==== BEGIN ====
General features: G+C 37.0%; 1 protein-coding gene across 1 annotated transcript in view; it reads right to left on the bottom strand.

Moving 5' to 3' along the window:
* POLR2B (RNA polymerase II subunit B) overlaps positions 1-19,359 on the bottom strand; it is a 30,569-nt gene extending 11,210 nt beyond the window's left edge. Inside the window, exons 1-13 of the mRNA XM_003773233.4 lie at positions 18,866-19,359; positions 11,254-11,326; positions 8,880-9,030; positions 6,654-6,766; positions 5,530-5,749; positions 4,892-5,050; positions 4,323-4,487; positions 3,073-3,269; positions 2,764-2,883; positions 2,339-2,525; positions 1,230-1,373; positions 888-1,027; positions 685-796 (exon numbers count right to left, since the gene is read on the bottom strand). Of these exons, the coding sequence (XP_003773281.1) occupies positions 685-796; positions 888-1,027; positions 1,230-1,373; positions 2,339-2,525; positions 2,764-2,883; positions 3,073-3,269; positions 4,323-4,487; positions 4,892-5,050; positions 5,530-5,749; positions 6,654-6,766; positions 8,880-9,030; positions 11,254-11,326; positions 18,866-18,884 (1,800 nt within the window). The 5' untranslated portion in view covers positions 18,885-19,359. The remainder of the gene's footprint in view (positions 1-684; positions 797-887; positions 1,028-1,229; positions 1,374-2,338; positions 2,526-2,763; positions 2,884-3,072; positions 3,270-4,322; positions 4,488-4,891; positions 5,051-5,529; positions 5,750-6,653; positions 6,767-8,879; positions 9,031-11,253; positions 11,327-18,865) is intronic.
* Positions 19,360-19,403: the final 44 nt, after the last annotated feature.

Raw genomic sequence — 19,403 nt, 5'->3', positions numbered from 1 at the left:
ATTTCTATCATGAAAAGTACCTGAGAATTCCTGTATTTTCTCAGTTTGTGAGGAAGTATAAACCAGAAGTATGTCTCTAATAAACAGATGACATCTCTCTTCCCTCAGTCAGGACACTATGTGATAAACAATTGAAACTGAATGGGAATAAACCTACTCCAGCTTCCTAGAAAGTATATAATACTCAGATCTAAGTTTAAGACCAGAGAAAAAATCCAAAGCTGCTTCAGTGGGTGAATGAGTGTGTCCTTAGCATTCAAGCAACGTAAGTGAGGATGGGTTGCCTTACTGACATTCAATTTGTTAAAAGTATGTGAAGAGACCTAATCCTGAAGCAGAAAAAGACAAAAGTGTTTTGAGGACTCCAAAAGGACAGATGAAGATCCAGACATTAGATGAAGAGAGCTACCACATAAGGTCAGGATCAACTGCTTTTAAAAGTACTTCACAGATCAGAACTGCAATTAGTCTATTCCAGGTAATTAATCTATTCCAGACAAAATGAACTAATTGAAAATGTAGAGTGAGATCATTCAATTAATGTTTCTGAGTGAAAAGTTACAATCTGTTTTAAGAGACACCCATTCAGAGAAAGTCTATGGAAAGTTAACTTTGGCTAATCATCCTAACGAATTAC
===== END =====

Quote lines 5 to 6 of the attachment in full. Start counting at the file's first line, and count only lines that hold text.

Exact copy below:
Raw genomic sequence — 19,403 nt, 5'->3', positions numbered from 1 at the left:
ATTTCTATCATGAAAAGTACCTGAGAATTCCTGTATTTTCTCAGTTTGTGAGGAAGTATAAACCAGAAGTATGTCTCTAATAAACAGATGACATCTCTCTTCCCTCAGTCAGGACACTATGTGATAAACAATTGAAACTGAATGGGAATAAACCTACTCCAGCTTCCTAGAAAGTATATAATACTCAGATCTAAGTTTAAGACCAGAGAAAAAATCCAAAGCTGCTTCAGTGGGTGAATGAGTGTGTCCTTAGCATTCAAGCAACGTAAGTGAGGATGGGTTGCCTTACTGACATTCAATTTGTTAAAAGTATGTGAAGAGACCTAATCCTGAAGCAGAAAAAGACAAAAGTGTTTTGAGGACTCCAAAAGGACAGATGAAGATCCAGACATTAGATGAAGAGAGCTACCACATAAGGTCAGGATCAACTGCTTTTAAAAGTACTTCACAGATCAGAACTGCAATTAGTCTATTCCAGGTAATTAATCTATTCCAGACAAAATGAACTAATTGAAAATGTAGAGTGAGATCATTCAATTAATGTTTCTGAGTGAAAAGTTACAATCTGTTTTAAGAGACACCCATTCAGAGAAAGTCTATGGAAAGTTAACTTTGGCTAATCATCCTAACGAATTAC